Let’s consider the carrot approachThe approach to the management and leadership of people has changed dramatically over the years. We don’t have to look too far back in history to see a time when it was very much a ‘do the job or you will be fired mindset’. Yet as time went by it was recognised that this Dickensian approach to getting the best out of people often failed. The ‘carrot’ theories of management and leadership began to evolve. Leaders started to recognise the importance of motivating people to do the right things. Clear objectives were set. Role responsibilities and deliverables were defined. Appraisal systems were set up to ‘check’ on progress. Reward and remuneration packages were aligned to motivate and incentivise the actions and behaviours required for business success. All carrot and little stick? Let’s reflect for a moment on the application of this approach to making business development happen in professional services firms.
- Do firms recognise motivation is part of driving behaviour? Yes!
- Are roles and responsibilities clearly defined? Yes!
- Are objectives set? Yes!
- Are role responsibilities and deliverables defined? Yes!
- Are appraisal systems in place? Yes!
- Are reward and remuneration systems aligned to business success? Yes! (to a degree – still more focussed on financial results as opposed to rewarding the activities that generate those results).
So what’s left? Let’s consider the stickImagine the following situations.
- A firm’s internal accounts department wastes endless time chasing colleagues for their monthly expense claims. They send memos out explaining how time consuming it is. How they struggle to close monthly accounts. How the chasing wastes valuable time and money. Everyone understands but expenses are still late.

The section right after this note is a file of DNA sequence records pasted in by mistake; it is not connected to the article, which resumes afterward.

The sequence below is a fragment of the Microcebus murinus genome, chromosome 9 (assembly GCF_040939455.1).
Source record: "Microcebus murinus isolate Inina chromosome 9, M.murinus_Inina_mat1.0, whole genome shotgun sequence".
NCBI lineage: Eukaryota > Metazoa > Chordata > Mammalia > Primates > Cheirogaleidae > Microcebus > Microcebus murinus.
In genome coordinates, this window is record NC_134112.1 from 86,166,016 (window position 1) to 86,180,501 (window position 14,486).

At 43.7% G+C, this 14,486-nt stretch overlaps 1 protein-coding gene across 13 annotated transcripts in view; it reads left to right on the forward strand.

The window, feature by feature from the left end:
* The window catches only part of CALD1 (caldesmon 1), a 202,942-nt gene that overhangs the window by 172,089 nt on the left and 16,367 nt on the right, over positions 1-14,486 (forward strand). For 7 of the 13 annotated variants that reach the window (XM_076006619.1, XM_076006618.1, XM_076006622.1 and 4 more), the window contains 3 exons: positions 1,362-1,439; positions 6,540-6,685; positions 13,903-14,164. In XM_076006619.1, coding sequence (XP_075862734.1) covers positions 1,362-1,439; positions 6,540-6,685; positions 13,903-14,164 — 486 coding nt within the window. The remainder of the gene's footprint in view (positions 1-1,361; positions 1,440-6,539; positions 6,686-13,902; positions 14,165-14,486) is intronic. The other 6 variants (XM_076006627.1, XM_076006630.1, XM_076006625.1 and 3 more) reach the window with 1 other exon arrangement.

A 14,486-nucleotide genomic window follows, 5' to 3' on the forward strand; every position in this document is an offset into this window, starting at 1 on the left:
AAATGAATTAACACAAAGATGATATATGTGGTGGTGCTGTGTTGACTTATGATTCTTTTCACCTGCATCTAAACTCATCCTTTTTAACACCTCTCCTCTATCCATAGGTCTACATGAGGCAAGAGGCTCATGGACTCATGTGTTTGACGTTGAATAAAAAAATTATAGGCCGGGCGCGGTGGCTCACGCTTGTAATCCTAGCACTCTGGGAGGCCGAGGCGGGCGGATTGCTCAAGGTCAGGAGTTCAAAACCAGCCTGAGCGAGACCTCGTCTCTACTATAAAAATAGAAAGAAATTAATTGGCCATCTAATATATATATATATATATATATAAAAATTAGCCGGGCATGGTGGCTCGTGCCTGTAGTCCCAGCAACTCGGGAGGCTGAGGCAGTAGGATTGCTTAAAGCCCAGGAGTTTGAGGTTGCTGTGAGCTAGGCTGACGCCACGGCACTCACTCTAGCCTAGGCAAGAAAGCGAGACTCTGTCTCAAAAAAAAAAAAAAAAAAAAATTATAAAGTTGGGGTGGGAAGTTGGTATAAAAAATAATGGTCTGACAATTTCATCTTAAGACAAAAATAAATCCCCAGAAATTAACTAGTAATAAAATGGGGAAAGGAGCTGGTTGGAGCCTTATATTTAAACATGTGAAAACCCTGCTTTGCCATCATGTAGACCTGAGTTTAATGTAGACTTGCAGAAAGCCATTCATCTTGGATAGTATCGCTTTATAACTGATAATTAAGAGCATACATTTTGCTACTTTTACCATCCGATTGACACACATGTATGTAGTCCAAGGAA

So the policy changes. “Expenses not submitted by the third day of each month will not be paid”.
Guess what? People do their expenses on time.
- A marketing department is chasing everyone for updated CVs for a new website. They set a date for submission. Half the firm responds. They send out another polite reminder and some more professionals respond. Weeks later (despite lots of polite communication) they still do not have the information required.
They change their approach. “CVs not submitted by the 31st will result in the individual not being featured on the new website”.
Guess what? All the CVs are in on time.
- Senior Associates are asked to meet a deadline for submission of a number of assignments ahead of an assessment centre. HR sends out numerous polite and encouraging notes. Yet some people arrive having not completed the task.
They change their approach. “Failure to submit assignments by the deadline will result in an individual’s assessment being deferred for one year”.
Guess what? All assignments are in on time.So let’s go back to the original question. What type of management and leadership approach to business development achieves the best results: the carrot or the stick? We are all for carrots. We love carrots. There is not one carrot above that we wouldn’t recommend. There is also clear evidence that training (with the correct pre- and post-support) leads to more professionals implementing business development. We are also convinced that while carrots may be enough for some it is often not enough for the more reluctant business developers. We have observed over many years very different approaches to leading and implementing business development. We are convinced that those firms who lead with an abundance of carrots and make the consequences of non-delivery of activity crystal clear (the stick) tend to have better implementation than those who rely on carrots alone. The consequence of non-delivery may be financial. It may be a barrier to promotion. It may be embarrassment amongst colleagues for not delivering on your commitment to the firm (beyond billable hours). It is only when non-delivery of business development investment activity carries the same consequences as failing to hit billable targets or delivering a bad job to a client that maximum implementation will be achieved. So, the answer to the question Carrot or Stick?